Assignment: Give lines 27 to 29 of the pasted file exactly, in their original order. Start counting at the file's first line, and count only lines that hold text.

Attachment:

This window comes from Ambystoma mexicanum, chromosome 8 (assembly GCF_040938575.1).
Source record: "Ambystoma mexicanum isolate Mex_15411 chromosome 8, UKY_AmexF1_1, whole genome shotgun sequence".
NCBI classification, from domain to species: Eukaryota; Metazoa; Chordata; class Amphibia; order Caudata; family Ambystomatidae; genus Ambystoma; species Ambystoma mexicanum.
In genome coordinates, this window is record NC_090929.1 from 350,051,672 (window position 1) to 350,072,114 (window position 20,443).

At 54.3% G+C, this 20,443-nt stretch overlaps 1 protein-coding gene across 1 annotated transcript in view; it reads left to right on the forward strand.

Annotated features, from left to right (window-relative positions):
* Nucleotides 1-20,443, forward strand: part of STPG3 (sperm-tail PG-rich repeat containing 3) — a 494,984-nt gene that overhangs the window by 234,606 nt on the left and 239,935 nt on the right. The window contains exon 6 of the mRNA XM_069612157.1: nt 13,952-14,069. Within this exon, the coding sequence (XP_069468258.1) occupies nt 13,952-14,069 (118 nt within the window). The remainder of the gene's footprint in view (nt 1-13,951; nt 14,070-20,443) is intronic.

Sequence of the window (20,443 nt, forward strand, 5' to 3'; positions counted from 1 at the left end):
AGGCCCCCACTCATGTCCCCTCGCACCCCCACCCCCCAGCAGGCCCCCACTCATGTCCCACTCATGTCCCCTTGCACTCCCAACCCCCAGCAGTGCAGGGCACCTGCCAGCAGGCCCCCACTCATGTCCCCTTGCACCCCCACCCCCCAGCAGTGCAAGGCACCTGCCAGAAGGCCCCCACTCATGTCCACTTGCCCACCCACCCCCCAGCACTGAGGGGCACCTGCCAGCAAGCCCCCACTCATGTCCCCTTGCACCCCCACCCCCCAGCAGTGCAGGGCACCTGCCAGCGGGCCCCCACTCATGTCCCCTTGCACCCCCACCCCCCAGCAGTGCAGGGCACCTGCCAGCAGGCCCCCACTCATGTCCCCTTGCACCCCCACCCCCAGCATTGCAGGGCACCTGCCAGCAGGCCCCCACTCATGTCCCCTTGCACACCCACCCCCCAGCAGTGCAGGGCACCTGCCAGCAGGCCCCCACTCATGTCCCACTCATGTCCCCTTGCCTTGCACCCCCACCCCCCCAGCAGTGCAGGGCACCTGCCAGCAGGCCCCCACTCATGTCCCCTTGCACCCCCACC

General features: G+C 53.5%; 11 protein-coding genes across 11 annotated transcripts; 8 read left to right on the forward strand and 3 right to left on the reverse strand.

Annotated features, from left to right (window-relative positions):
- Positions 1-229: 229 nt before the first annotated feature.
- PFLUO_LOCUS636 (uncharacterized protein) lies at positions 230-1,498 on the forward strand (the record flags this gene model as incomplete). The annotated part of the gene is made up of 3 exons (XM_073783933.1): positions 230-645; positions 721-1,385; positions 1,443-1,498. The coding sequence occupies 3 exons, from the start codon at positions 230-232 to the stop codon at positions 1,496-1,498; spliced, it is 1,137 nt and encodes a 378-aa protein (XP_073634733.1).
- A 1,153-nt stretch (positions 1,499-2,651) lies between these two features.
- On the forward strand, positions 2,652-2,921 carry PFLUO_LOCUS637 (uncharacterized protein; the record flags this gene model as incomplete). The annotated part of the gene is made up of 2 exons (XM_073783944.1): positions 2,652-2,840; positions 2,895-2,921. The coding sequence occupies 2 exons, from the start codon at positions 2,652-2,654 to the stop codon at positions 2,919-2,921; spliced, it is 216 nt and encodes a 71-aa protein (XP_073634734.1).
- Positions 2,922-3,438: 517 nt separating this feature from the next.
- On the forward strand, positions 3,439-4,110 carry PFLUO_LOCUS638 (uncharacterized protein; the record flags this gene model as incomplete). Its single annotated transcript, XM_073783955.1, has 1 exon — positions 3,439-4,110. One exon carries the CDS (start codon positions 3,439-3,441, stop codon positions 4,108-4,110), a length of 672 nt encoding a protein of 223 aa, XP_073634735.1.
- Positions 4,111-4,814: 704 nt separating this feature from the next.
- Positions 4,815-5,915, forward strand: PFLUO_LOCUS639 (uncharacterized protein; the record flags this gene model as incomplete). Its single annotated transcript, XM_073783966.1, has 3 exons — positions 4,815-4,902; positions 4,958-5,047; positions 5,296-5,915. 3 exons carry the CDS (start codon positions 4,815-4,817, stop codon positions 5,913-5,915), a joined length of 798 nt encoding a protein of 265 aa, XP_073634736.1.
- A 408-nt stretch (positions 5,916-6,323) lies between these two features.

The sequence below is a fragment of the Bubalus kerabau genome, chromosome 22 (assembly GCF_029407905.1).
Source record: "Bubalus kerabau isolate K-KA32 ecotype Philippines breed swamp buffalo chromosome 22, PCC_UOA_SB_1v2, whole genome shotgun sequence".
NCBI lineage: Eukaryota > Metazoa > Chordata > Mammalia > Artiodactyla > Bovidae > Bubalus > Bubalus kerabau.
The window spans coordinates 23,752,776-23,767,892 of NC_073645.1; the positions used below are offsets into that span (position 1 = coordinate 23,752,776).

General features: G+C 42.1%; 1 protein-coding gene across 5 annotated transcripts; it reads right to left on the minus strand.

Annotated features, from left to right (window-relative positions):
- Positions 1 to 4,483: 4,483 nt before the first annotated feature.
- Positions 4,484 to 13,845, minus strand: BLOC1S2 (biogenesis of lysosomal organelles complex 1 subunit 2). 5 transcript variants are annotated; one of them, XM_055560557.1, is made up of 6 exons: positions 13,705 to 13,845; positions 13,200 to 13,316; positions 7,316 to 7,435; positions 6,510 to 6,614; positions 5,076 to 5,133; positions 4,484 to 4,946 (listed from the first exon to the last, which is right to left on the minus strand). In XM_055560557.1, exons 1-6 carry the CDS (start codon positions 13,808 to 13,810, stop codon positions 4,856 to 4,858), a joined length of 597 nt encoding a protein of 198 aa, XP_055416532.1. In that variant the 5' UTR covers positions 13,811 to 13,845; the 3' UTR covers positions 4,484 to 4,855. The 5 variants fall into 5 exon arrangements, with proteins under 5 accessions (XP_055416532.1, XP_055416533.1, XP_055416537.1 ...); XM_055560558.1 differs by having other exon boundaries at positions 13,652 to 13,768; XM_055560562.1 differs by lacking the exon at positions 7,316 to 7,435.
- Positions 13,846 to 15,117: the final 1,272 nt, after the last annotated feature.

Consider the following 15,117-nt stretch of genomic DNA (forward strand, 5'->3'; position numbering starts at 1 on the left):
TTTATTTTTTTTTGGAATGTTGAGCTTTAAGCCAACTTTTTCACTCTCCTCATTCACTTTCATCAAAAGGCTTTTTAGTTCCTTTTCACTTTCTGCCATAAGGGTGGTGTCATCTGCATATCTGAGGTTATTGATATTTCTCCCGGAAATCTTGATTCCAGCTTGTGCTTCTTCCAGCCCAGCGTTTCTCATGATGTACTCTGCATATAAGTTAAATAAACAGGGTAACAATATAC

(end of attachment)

- Positions 1 to 4,483: 4,483 nt before the first annotated feature.
- Positions 4,484 to 13,845, minus strand: BLOC1S2 (biogenesis of lysosomal organelles complex 1 subunit 2). 5 transcript variants are annotated; one of them, XM_055560557.1, is made up of 6 exons: positions 13,705 to 13,845; positions 13,200 to 13,316; positions 7,316 to 7,435; positions 6,510 to 6,614; positions 5,076 to 5,133; positions 4,484 to 4,946 (listed from the first exon to the last, which is right to left on the minus strand). In XM_055560557.1, exons 1-6 carry the CDS (start codon positions 13,808 to 13,810, stop codon positions 4,856 to 4,858), a joined length of 597 nt encoding a protein of 198 aa, XP_055416532.1. In that variant the 5' UTR covers positions 13,811 to 13,845; the 3' UTR covers positions 4,484 to 4,855. The 5 variants fall into 5 exon arrangements, with proteins under 5 accessions (XP_055416532.1, XP_055416533.1, XP_055416537.1 ...); XM_055560558.1 differs by having other exon boundaries at positions 13,652 to 13,768; XM_055560562.1 differs by lacking the exon at positions 7,316 to 7,435.
- Positions 13,846 to 15,117: the final 1,272 nt, after the last annotated feature.